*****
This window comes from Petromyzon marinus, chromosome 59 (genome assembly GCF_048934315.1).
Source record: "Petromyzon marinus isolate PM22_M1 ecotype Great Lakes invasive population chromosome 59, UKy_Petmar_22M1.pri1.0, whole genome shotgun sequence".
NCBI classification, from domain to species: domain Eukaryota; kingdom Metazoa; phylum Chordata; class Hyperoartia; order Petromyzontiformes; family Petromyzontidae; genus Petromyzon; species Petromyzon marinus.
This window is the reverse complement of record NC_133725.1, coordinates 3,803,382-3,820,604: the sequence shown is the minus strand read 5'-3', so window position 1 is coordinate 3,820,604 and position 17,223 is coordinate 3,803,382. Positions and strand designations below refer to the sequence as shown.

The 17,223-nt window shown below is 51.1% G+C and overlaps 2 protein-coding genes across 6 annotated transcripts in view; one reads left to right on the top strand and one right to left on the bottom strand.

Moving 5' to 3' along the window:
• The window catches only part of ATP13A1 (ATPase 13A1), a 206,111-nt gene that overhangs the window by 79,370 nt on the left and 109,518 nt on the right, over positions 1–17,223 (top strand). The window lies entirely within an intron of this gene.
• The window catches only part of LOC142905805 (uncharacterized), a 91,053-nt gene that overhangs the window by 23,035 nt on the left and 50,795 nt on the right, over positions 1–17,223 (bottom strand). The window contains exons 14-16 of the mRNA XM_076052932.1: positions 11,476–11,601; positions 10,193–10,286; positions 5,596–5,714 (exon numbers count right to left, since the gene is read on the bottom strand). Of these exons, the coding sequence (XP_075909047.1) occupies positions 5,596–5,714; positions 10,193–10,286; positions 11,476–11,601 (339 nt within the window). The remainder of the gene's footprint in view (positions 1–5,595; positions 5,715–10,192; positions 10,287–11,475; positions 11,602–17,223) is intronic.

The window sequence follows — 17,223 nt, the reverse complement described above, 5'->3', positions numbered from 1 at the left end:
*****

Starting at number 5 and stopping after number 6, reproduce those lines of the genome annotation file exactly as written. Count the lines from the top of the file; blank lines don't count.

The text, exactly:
The 17,223-nt window shown below is 51.1% G+C and overlaps 2 protein-coding genes across 6 annotated transcripts in view; one reads left to right on the top strand and one right to left on the bottom strand.

Moving 5' to 3' along the window: